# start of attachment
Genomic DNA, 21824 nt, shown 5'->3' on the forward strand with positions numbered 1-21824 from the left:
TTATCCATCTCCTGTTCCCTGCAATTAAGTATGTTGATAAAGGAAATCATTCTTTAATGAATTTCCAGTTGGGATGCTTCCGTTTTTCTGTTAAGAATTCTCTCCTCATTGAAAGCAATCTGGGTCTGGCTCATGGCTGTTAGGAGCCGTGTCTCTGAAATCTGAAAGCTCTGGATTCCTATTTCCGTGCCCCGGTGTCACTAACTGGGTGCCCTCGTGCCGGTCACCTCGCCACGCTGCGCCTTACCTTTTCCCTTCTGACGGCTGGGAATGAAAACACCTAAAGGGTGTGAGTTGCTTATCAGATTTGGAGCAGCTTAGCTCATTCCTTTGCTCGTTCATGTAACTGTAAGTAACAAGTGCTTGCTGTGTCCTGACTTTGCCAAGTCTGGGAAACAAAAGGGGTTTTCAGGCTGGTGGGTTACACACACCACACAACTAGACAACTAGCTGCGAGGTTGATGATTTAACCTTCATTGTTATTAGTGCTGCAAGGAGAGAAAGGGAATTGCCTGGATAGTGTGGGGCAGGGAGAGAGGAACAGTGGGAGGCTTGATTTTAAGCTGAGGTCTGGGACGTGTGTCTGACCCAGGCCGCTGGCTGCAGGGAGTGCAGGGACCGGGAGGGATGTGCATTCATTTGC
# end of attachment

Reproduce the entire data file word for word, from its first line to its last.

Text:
Genomic DNA, 21824 nt, shown 5'->3' on the forward strand with positions numbered 1-21824 from the left:
TTATCCATCTCCTGTTCCCTGCAATTAAGTATGTTGATAAAGGAAATCATTCTTTAATGAATTTCCAGTTGGGATGCTTCCGTTTTTCTGTTAAGAATTCTCTCCTCATTGAAAGCAATCTGGGTCTGGCTCATGGCTGTTAGGAGCCGTGTCTCTGAAATCTGAAAGCTCTGGATTCCTATTTCCGTGCCCCGGTGTCACTAACTGGGTGCCCTCGTGCCGGTCACCTCGCCACGCTGCGCCTTACCTTTTCCCTTCTGACGGCTGGGAATGAAAACACCTAAAGGGTGTGAGTTGCTTATCAGATTTGGAGCAGCTTAGCTCATTCCTTTGCTCGTTCATGTAACTGTAAGTAACAAGTGCTTGCTGTGTCCTGACTTTGCCAAGTCTGGGAAACAAAAGGGGTTTTCAGGCTGGTGGGTTACACACACCACACAACTAGACAACTAGCTGCGAGGTTGATGATTTAACCTTCATTGTTATTAGTGCTGCAAGGAGAGAAAGGGAATTGCCTGGATAGTGTGGGGCAGGGAGAGAGGAACAGTGGGAGGCTTGATTTTAAGCTGAGGTCTGGGACGTGTGTCTGACCCAGGCCGCTGGCTGCAGGGAGTGCAGGGACCGGGAGGGATGTGCATTCATTTGC